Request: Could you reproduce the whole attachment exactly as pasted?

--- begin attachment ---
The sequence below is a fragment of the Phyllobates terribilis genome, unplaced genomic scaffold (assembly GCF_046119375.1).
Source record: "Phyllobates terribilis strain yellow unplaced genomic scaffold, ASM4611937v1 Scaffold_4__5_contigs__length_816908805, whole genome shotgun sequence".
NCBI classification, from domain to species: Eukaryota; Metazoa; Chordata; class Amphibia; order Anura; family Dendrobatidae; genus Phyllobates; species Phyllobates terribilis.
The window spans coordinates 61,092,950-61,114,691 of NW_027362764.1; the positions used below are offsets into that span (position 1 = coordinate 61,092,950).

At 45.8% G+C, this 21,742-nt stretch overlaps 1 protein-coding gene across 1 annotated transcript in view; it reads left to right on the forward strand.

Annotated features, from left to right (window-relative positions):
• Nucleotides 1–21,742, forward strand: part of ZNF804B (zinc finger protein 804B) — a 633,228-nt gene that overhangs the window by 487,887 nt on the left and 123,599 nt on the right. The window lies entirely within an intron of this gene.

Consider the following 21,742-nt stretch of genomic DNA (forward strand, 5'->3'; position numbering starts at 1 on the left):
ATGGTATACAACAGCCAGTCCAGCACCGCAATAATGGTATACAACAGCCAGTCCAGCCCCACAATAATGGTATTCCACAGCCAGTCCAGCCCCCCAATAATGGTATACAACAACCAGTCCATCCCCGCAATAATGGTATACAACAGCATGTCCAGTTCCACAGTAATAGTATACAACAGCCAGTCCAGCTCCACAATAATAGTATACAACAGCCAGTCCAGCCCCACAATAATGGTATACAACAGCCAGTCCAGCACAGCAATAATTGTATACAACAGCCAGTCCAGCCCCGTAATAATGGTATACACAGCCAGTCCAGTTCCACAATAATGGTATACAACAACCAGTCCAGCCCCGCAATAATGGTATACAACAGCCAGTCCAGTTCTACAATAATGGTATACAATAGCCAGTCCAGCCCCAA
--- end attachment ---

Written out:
The sequence below is a fragment of the Phyllobates terribilis genome, unplaced genomic scaffold (assembly GCF_046119375.1).
Source record: "Phyllobates terribilis strain yellow unplaced genomic scaffold, ASM4611937v1 Scaffold_4__5_contigs__length_816908805, whole genome shotgun sequence".
NCBI classification, from domain to species: Eukaryota; Metazoa; Chordata; class Amphibia; order Anura; family Dendrobatidae; genus Phyllobates; species Phyllobates terribilis.
The window spans coordinates 61,092,950-61,114,691 of NW_027362764.1; the positions used below are offsets into that span (position 1 = coordinate 61,092,950).

At 45.8% G+C, this 21,742-nt stretch overlaps 1 protein-coding gene across 1 annotated transcript in view; it reads left to right on the forward strand.

Annotated features, from left to right (window-relative positions):
• Nucleotides 1–21,742, forward strand: part of ZNF804B (zinc finger protein 804B) — a 633,228-nt gene that overhangs the window by 487,887 nt on the left and 123,599 nt on the right. The window lies entirely within an intron of this gene.

Consider the following 21,742-nt stretch of genomic DNA (forward strand, 5'->3'; position numbering starts at 1 on the left):
ATGGTATACAACAGCCAGTCCAGCACCGCAATAATGGTATACAACAGCCAGTCCAGCCCCACAATAATGGTATTCCACAGCCAGTCCAGCCCCCCAATAATGGTATACAACAACCAGTCCATCCCCGCAATAATGGTATACAACAGCATGTCCAGTTCCACAGTAATAGTATACAACAGCCAGTCCAGCTCCACAATAATAGTATACAACAGCCAGTCCAGCCCCACAATAATGGTATACAACAGCCAGTCCAGCACAGCAATAATTGTATACAACAGCCAGTCCAGCCCCGTAATAATGGTATACACAGCCAGTCCAGTTCCACAATAATGGTATACAACAACCAGTCCAGCCCCGCAATAATGGTATACAACAGCCAGTCCAGTTCTACAATAATGGTATACAATAGCCAGTCCAGCCCCAA